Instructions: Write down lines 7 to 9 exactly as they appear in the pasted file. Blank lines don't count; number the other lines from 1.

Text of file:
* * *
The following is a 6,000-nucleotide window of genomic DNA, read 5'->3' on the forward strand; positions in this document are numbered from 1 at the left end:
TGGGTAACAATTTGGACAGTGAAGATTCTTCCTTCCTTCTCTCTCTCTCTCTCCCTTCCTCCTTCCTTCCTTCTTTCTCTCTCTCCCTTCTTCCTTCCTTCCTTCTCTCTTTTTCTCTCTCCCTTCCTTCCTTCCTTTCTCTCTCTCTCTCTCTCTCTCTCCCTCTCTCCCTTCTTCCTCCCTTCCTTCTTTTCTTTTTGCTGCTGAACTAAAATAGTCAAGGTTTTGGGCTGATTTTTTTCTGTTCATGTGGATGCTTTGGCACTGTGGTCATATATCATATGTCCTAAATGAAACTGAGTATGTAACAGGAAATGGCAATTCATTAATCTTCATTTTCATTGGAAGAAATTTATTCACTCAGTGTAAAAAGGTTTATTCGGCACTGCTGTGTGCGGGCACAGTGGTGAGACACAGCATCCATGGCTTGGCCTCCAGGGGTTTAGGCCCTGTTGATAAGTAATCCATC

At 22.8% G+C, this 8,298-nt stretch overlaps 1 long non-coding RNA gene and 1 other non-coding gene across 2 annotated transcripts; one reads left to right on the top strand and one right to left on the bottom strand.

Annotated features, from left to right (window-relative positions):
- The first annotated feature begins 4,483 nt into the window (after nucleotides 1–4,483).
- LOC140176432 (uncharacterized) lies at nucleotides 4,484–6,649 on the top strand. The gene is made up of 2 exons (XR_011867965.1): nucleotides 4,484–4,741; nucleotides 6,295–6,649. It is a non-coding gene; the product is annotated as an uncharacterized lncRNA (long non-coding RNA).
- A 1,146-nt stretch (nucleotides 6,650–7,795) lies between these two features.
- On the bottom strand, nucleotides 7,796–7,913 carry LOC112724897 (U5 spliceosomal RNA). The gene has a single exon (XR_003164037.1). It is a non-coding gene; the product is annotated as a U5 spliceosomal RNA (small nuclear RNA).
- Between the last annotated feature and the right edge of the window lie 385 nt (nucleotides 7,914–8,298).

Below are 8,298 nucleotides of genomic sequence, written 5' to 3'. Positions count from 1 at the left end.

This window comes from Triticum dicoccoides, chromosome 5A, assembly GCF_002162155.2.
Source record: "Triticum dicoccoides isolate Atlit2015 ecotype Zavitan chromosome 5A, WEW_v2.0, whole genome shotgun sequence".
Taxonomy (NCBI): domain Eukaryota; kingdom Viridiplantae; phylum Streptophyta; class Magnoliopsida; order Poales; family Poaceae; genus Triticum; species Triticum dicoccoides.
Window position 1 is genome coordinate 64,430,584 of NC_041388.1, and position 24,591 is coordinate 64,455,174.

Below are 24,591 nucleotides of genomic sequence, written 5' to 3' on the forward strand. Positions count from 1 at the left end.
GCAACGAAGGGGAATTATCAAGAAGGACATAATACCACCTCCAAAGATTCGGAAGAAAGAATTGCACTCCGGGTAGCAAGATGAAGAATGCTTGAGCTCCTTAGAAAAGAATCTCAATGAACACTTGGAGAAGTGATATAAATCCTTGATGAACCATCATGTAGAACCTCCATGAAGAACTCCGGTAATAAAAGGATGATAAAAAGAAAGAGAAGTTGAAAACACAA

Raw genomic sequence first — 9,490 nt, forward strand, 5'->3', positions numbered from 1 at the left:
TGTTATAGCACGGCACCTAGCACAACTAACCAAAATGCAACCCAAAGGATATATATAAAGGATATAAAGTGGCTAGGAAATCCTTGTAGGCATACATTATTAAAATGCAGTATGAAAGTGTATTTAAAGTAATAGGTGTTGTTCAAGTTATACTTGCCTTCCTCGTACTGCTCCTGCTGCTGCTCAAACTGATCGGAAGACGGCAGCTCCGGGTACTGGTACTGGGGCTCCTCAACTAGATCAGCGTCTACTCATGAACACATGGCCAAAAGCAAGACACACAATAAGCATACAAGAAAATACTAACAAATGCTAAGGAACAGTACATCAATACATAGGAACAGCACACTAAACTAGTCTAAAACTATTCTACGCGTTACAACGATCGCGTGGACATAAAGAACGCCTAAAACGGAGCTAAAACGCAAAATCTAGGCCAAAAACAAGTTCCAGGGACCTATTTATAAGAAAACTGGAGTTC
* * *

- A 1,146-nt stretch (nucleotides 6,650–7,795) lies between these two features.
- On the bottom strand, nucleotides 7,796–7,913 carry LOC112724897 (U5 spliceosomal RNA). The gene has a single exon (XR_003164037.1). It is a non-coding gene; the product is annotated as a U5 spliceosomal RNA (small nuclear RNA).
- Between the last annotated feature and the right edge of the window lie 385 nt (nucleotides 7,914–8,298).